Russell Grandinetti: Well, I think we’ve just said a little bit. Innovation, no matter what your scale is, is trying to have a vision for what you should build or invent that people- your customers- might like. And then organizing the skills in the process to make it happen. Now. Even if you get bigger, what does that involve? That involves clarity of vision, which involves the willingness to take risks. So, I think one thing, a bigger company might run the risk of being so focused on protecting the way things are today, it’s not willing to change and take risks to change what it’s doing. And so like building the culture around when you try things, and they don’t work out, getting to the root cause of what you thought, why you thought it, what you can learn from it’ how to build on that, and then as a leader, demonstrating that you're not going to, you're not going to penalize the right kind of risk-taking actually you embrace it, as long as people sort of doing that other piece that I just talked about, which is like squeezing lessons out of it and changing and adapting. I think setting an example as a leader is really important. I’m inspired by the people I work within that regard, and I do my best to try to reciprocate.
Raghava Rao: Sudhir, India like many countries, has seen the emergence of e-commerce as a significant channel for consumer product companies, including Godrej. How do you see this channel of e-commerce evolving in future? What is your take on it?
Sudhir Sitapati: I mean, Raghav, I think it'd be ambitious for me to talk about how e-commerce will evolve in the future. Frankly, you guys know this better than I do. But let me tell you how much and so I don't want to sort of go there. But let me tell you what I think about as a CPG company. Look, our competitive advantage, as I told you, is in the design of products that solve unsolved needs, right? For me a channel is like a new road toward the same destination. I'll, you know, make sure that we are cast and travel on that. I don't spend a huge amount of time thinking about the evolution of a channel. I spend a reasonable amount of my execution saying that whatever channels consumers are shopping in, are our brands visible and available in those channels, right? So that's really important today for me – if the salience of e-Commerce in groceries is X, Y Z- in those channels we are present, is something that I spend a lot of time thinking about. As far as the future goes, I spend a lot of my time thinking about what products will they use that day- hair care or household insecticide? And what are the unsolved needs there? So that's how I choose to spend my time and when guys like you are obviously a much better place to evolve this world of e-commerce and we will ride on that, you know, as suppliers to your industry. So yeah, that's how I think about it.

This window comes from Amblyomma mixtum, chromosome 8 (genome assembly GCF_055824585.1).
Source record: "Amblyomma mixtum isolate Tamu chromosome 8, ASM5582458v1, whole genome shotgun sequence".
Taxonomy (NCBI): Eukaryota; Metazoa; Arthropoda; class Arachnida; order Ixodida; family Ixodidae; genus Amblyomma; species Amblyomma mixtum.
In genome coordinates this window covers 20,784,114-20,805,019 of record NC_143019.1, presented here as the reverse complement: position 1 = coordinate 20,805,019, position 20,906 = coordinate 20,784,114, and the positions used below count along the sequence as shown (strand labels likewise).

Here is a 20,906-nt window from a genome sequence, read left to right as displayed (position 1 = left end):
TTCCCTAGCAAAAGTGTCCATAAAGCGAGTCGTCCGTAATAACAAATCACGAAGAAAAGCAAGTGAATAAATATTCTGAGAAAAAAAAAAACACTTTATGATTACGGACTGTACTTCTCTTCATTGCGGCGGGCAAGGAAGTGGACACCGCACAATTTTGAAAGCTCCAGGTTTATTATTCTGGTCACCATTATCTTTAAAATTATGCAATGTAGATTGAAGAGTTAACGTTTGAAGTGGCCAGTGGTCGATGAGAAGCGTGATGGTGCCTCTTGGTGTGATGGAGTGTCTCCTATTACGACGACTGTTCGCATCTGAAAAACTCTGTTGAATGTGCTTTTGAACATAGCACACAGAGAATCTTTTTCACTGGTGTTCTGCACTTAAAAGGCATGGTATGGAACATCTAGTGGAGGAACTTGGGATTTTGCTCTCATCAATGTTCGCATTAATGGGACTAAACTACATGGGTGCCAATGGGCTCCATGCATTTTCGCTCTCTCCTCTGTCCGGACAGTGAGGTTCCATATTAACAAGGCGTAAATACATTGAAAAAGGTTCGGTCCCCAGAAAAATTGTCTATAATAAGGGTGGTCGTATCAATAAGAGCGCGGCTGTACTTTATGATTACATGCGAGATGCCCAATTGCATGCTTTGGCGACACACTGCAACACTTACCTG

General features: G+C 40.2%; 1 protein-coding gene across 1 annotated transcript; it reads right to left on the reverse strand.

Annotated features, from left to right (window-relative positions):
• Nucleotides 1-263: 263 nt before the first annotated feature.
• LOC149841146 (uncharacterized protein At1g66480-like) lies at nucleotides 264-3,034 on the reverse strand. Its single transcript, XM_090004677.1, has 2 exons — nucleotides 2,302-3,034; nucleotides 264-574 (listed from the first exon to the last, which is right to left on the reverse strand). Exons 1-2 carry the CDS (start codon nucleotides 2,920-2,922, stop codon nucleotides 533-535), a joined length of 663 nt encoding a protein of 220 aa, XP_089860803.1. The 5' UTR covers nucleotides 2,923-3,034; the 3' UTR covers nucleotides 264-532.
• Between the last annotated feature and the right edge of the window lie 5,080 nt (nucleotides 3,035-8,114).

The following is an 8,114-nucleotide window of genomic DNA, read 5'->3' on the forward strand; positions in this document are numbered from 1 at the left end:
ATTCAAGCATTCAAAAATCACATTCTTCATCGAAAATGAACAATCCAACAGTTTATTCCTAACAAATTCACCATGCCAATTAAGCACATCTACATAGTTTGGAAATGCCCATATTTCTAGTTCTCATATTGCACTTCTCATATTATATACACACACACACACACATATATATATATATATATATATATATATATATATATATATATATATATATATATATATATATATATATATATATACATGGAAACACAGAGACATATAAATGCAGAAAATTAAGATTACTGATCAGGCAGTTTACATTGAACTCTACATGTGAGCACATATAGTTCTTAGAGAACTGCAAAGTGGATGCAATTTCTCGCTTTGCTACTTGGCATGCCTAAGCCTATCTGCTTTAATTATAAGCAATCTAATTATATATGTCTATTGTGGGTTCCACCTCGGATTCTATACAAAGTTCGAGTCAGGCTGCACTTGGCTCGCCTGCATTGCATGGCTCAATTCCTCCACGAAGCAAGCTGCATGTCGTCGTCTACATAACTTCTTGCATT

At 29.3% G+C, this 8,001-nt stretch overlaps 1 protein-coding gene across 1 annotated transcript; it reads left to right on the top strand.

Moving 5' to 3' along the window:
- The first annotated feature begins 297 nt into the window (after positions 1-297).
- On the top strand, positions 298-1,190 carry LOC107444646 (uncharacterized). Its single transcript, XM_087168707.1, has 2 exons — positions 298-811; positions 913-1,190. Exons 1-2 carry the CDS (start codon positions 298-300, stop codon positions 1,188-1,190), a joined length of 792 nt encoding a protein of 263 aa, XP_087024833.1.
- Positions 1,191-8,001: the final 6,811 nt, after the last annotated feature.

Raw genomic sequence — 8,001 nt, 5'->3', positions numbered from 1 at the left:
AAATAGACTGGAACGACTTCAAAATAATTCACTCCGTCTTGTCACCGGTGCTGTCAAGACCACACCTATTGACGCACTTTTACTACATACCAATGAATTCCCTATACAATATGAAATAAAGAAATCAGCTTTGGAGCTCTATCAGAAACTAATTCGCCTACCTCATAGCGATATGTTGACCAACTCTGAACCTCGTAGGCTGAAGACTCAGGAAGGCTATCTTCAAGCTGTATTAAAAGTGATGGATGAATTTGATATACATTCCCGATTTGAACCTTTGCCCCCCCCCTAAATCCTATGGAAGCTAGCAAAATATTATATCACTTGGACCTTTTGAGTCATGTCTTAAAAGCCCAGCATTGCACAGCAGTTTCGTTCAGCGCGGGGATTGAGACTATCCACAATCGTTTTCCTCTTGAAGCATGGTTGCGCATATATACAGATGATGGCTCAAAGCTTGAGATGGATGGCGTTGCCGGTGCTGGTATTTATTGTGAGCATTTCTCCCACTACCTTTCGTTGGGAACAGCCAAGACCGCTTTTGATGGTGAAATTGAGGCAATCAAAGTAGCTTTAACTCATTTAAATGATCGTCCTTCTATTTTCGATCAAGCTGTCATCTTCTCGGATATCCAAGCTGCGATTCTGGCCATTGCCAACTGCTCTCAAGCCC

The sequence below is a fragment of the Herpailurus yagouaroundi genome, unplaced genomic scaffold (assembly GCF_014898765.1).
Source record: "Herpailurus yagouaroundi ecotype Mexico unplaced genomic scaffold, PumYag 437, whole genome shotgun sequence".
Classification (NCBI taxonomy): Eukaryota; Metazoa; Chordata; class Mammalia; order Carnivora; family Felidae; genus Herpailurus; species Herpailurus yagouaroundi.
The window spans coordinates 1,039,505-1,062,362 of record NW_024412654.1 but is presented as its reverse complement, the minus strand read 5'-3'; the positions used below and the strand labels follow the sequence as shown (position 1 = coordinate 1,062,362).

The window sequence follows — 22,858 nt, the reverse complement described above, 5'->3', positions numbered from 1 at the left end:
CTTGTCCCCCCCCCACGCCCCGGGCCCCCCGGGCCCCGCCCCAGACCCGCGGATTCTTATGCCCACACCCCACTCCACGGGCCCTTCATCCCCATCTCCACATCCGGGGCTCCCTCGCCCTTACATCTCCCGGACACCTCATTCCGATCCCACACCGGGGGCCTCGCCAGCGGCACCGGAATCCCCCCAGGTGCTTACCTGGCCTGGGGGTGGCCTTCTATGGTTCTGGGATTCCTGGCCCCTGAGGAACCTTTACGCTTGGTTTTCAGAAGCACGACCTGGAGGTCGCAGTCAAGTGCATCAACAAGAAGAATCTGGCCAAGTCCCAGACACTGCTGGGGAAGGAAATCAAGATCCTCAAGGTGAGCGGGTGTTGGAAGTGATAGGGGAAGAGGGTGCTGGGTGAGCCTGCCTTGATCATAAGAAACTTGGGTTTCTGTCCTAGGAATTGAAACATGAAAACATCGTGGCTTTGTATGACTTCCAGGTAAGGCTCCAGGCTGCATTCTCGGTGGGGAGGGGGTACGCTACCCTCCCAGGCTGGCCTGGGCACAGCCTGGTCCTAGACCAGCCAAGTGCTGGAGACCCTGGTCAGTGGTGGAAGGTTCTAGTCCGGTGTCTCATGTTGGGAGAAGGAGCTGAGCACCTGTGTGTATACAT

Raghava Rao: Sudhir sitting today in India, what consumer trends do you see taking shape and are relevant for the future?
Sudhir Sitapati: Yeah, Raghav. You know, one big consumer trend I see everywhere in the world is this trend of globalization. It sounds simple to say, but you know, as I travel these days, across the world, I find airports the same, hotels the same, the food the same, I find people working on the same software, and it wasn't the case 10 or 20 years ago, the world was a different place. So, I mean, I feel that's the real meta trend that's sort of driving the world, which is kind of moving towards a pretty large degree of sameness. That pace of change I find in India in particular, is faster than the periphery.
You know, I was traveling a few months ago to this town of Ahmednagar. And I'd been there last, 10 years ago. It's quite interesting in my job, it's like a time warp, you go to a place where you've been 10 years ago, because you have a good memory of what you saw and what you see now. And the core of the city was the same. It was an old wholesale market with dirty streets and cows and so on, so forth. You went to the outer periphery, you started seeing hotels and hospitals. And then when you went to the outer periphery, what I had seen was villages and farms, you actually saw the most modern part of the city. So, you have three concentric circles, the inner core, pretty much not changing, and the outer core changing the most and being part of a global entity. So, the big change that I see is the change in the periphery. When I think about India, and where I think, change is going to innovation- it's the periphery of economic activity where I feel like the fastest change is going to happen. So, I think that's one of the trends I see in India.
Raghava Rao: Russ, back to you, and maybe a question on Innovation. I wanted to hear your thoughts. Innovation is a function of culture? Or do you think it’s a function of capability? Or is it just serendipity? And how do you mechanize innovation? As an organization scales? What is it that you do to try to make sure that innovation keeps being generated by that organization?